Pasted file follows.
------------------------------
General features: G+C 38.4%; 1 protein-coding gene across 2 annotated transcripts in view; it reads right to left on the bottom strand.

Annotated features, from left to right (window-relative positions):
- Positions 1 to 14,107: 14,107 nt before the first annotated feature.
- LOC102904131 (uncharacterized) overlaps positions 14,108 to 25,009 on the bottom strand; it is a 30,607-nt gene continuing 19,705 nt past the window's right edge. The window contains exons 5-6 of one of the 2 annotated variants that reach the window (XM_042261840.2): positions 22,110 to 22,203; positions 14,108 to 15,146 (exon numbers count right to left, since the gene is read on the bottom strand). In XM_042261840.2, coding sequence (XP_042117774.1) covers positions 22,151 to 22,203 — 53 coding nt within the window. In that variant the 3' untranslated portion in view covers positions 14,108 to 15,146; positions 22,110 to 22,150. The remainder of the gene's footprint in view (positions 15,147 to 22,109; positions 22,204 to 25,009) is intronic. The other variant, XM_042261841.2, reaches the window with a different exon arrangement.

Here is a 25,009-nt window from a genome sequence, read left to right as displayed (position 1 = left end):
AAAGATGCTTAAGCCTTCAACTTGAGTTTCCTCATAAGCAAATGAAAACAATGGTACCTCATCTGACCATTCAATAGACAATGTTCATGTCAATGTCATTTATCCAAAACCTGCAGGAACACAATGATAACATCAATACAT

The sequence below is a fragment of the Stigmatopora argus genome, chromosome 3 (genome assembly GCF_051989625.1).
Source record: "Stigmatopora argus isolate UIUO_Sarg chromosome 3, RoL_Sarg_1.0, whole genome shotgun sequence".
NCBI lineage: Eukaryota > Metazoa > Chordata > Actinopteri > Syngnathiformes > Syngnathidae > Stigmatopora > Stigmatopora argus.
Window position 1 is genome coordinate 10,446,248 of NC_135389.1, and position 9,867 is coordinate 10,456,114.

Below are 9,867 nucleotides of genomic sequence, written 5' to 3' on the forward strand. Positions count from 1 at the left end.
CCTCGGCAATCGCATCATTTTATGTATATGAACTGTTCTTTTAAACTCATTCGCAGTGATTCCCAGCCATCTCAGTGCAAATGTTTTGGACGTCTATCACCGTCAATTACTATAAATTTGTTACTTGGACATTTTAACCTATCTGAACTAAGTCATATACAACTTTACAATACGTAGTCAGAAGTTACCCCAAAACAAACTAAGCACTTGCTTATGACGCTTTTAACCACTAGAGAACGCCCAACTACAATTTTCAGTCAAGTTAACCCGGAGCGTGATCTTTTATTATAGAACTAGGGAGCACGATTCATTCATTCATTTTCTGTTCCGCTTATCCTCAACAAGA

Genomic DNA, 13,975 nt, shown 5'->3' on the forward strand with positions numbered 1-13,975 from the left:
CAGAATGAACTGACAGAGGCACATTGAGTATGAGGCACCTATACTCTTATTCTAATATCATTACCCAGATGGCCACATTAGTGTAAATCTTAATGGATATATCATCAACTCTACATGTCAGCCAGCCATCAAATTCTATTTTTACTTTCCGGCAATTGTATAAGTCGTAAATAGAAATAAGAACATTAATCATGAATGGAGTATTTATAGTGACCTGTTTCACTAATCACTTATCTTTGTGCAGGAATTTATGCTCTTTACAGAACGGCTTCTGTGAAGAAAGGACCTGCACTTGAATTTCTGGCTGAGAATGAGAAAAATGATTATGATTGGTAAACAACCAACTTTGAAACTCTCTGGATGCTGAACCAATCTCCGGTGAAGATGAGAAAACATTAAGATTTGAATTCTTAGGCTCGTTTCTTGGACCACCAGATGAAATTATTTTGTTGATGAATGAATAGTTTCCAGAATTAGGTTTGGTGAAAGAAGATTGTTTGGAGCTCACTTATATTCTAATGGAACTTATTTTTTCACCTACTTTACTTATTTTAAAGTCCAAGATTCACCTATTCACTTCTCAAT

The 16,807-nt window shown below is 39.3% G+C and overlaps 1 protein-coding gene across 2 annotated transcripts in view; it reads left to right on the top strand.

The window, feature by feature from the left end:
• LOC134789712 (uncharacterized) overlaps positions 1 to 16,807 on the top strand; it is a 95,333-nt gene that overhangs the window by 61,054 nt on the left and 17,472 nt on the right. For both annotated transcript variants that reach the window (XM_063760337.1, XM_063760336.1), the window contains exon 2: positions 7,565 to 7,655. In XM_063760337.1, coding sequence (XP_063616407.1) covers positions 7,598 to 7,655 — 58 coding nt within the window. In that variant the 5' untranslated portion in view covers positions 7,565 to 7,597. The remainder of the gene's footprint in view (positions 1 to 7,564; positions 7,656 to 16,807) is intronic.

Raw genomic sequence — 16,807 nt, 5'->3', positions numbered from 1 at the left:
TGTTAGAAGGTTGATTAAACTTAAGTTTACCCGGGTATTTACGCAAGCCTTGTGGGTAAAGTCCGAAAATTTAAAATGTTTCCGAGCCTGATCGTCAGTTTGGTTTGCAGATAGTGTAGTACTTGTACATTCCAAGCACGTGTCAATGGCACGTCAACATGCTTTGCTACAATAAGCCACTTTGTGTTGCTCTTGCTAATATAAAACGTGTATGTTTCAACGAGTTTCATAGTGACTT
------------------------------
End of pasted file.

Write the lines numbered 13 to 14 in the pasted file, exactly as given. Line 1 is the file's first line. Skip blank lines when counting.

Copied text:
Genomic DNA, 13,975 nt, shown 5'->3' on the forward strand with positions numbered 1-13,975 from the left:
CAGAATGAACTGACAGAGGCACATTGAGTATGAGGCACCTATACTCTTATTCTAATATCATTACCCAGATGGCCACATTAGTGTAAATCTTAATGGATATATCATCAACTCTACATGTCAGCCAGCCATCAAATTCTATTTTTACTTTCCGGCAATTGTATAAGTCGTAAATAGAAATAAGAACATTAATCATGAATGGAGTATTTATAGTGACCTGTTTCACTAATCACTTATCTTTGTGCAGGAATTTATGCTCTTTACAGAACGGCTTCTGTGAAGAAAGGACCTGCACTTGAATTTCTGGCTGAGAATGAGAAAAATGATTATGATTGGTAAACAACCAACTTTGAAACTCTCTGGATGCTGAACCAATCTCCGGTGAAGATGAGAAAACATTAAGATTTGAATTCTTAGGCTCGTTTCTTGGACCACCAGATGAAATTATTTTGTTGATGAATGAATAGTTTCCAGAATTAGGTTTGGTGAAAGAAGATTGTTTGGAGCTCACTTATATTCTAATGGAACTTATTTTTTCACCTACTTTACTTATTTTAAAGTCCAAGATTCACCTATTCACTTCTCAAT